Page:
According to the legislation, military service “trains Guatemalans for the armed defence of the homeland, within a doctrine that respects human rights and civic, political and moral values,” in addition to providing first aid and risk management training. Social service, meanwhile, promotes young people’s participation in areas like health, education, the environment and other social assistance-related sectors.
The new law, put into effect by the administration of former social democratic President Álvaro Colom (2008-2012), was welcomed by human rights activists because it regulates military service without making it compulsory – a practice that led to a series of abuses during the 1960-1996 civil war between leftist guerrillas and the armed forces, in which at least 200,000 people were killed or forcibly disappeared.
I share many of the same concerns shared by Guatemalans in the article. It's important to promote service of a nation's young people, both military and social. Youth in both programs are learning essential skills (first aid, emergency response) and, obviously, some not so essential skills (familiarity with weapons and shooting practice). However, the programs are overseen by the Ministry of Defense, an institution with little history of transparency. And like other government programs, authorities somehow always find a way to use them to promote political and electoral advantages.

But, as Arturo Chub of Seguridad en Democracia (Security in Democracy) told IPS, young people no longer being forced into compulsory military service is a step in the right direction.

At the sametime, I wonder how effective these programs are - economic and opportunity costs, benefits to the individual, institution, and nation and whose idea was it to call them "sentries."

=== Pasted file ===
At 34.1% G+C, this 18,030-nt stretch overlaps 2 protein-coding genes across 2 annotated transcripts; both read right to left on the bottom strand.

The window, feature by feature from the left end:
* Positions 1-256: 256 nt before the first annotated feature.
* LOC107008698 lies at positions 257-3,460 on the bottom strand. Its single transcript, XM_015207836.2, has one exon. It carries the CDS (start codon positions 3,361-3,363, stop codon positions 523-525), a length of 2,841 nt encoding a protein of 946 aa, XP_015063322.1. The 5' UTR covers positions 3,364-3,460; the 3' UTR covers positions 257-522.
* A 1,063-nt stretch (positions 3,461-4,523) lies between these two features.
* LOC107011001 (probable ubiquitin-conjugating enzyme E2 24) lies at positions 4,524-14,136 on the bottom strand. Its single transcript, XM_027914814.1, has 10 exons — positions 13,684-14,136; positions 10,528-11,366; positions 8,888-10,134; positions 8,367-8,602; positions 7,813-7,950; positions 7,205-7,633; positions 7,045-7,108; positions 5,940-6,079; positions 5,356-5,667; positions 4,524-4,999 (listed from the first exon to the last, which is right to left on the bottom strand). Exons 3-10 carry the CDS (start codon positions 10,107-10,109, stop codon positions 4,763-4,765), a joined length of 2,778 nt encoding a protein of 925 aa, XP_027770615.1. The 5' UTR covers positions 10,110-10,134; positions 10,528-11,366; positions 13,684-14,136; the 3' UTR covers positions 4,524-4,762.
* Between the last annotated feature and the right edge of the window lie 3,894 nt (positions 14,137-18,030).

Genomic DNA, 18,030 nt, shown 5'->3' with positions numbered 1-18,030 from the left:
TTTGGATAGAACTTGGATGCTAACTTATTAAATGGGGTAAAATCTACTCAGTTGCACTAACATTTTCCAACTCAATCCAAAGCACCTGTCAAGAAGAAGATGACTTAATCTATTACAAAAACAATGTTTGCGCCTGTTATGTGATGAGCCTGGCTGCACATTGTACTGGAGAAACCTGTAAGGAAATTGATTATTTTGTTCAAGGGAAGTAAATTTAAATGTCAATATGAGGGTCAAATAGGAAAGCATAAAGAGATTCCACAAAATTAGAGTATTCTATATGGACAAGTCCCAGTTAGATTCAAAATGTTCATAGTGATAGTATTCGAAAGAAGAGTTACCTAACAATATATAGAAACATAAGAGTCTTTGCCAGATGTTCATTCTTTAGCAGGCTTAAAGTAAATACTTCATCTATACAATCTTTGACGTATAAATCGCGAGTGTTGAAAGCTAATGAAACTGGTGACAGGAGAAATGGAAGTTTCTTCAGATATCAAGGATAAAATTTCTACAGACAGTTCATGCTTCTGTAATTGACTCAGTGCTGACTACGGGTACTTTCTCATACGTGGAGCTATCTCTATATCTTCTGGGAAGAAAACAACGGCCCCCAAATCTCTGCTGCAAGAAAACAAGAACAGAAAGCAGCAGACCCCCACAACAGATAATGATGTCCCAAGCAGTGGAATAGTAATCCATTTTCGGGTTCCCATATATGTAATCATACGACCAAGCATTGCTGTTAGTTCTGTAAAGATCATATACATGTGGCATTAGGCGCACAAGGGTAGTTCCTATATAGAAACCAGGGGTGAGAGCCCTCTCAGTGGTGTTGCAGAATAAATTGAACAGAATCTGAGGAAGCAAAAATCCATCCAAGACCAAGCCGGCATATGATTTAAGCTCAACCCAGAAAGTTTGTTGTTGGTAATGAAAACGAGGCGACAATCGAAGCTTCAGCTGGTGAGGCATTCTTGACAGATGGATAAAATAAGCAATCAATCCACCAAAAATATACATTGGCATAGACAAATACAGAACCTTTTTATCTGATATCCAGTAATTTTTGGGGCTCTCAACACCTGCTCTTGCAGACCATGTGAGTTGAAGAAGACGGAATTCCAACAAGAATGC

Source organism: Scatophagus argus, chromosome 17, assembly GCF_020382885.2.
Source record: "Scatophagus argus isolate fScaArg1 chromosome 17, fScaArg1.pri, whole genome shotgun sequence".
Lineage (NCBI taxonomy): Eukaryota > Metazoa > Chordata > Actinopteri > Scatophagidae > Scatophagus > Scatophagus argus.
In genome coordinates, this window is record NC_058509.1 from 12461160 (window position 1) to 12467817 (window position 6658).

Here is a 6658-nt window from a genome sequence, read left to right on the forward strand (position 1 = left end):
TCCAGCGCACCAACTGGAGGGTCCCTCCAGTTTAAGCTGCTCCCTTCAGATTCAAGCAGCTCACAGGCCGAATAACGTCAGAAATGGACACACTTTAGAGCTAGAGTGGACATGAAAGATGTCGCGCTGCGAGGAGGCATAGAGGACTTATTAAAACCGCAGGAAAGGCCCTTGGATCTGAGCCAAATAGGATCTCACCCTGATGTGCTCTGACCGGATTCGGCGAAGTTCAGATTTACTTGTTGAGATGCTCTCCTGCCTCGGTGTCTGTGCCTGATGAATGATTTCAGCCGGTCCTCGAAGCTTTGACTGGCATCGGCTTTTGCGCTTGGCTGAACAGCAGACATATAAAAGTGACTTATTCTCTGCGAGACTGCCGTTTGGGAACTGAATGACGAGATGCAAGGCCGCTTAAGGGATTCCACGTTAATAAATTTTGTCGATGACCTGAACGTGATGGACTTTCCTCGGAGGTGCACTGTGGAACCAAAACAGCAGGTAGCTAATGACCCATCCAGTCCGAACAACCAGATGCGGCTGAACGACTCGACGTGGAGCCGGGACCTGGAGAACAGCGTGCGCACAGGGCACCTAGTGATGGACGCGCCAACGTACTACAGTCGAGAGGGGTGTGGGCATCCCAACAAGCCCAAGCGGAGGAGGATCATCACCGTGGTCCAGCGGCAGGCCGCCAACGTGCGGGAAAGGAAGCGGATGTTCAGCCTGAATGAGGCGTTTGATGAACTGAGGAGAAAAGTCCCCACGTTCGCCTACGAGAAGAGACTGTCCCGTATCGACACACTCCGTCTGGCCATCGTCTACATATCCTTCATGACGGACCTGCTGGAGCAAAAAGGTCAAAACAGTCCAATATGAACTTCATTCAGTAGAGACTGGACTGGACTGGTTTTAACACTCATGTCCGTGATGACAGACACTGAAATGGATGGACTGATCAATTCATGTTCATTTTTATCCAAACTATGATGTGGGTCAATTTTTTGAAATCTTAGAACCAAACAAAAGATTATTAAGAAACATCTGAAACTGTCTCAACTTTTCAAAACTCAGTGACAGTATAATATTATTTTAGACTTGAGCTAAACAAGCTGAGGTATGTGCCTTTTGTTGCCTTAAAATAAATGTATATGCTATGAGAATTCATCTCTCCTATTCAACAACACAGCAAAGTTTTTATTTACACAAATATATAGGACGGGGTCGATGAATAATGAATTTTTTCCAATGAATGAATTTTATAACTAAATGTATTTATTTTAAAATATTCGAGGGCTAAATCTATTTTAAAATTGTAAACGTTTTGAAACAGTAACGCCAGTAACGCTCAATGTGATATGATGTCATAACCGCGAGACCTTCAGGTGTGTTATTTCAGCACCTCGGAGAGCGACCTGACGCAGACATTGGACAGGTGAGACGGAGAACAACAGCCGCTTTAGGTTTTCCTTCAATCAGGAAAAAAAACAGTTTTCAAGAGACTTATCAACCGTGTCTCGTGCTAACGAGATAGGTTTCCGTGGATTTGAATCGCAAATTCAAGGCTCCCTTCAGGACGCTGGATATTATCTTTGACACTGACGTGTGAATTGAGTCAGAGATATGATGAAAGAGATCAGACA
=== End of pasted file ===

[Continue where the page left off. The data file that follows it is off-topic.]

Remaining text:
Gang Peace in El Salvador: The Opportunity We Can't Afford to Miss

Luis Rodriguez has a piece on Gang Peace in El Salvador: The Opportunity We Can't Afford To Miss up on Fox News Latino. He has been involved in studying gangs for nearly the last two decades in El Salvador and elsewhere and recently travelled to El Salvador as part of an 11-member delegation of U.S.-based urban peace advocates, gang prevention/intervention specialists, and researchers from Los Angeles, Washington D.C., New York City, and San Francisco.

His take is somewhat similar to what many of us have been arguing. The gang peace in El Salvador provides a once in a lifetime opportunity for the people of El Salvador (the US, and the region) to bring crime levels under control. However, it won't be easy - much needs to be done in both the short- and long-term to ensure success. He doesn't sugarcoat the challenges.
There is a need for short and long-range actions and policies. Gang leaders in El Salvador have asked for humane prison conditions, medical care, jobs and training and rehabilitation programs. There is a need for businesses to provide jobs and a livable income in one of the poorest countries in the hemisphere. The country needs an expansion of educational opportunities as well as vocational and other training. What about full mental health and drug treatment programs? There is deep trauma to address, as well as orphans and broken families. How about the arts that in my experience has been instrumental in expanding the imaginations of the most troubled communities and allowing creativity to accompany any healing process?
Fortunately, Rodriguez appears to be somewhat optimistic that the gangs, government, and society are ready to tackle the challenge head on.
This time I found a more open and caring attitude from everyone we met in El Salvador, including government officials in the ministries of health, education, and public safety as well as among the heads of the penal system. The gang leaders were sincere and quite clear about their commitment to the peace. A meeting of the minds and hearts of the Salvadoran people would help make this process sustainable and significant, even beyond its borders.
However, he's not naive to the financial challenges needed to sustain the peace and argues there is money to be saved by changing the way that the country approaches gang violence.

2012 is looking to be another important year in El Salvador. I'm just not sure which way it's going to go. The gang truce has achieved more than anyone could have expected five months ago although it remains fragile. And the conflict between the legislative and judicial branches remains unresolved with the possible outcome of strengthened rule of law or political system that heeds court decisions only when it suits their interests.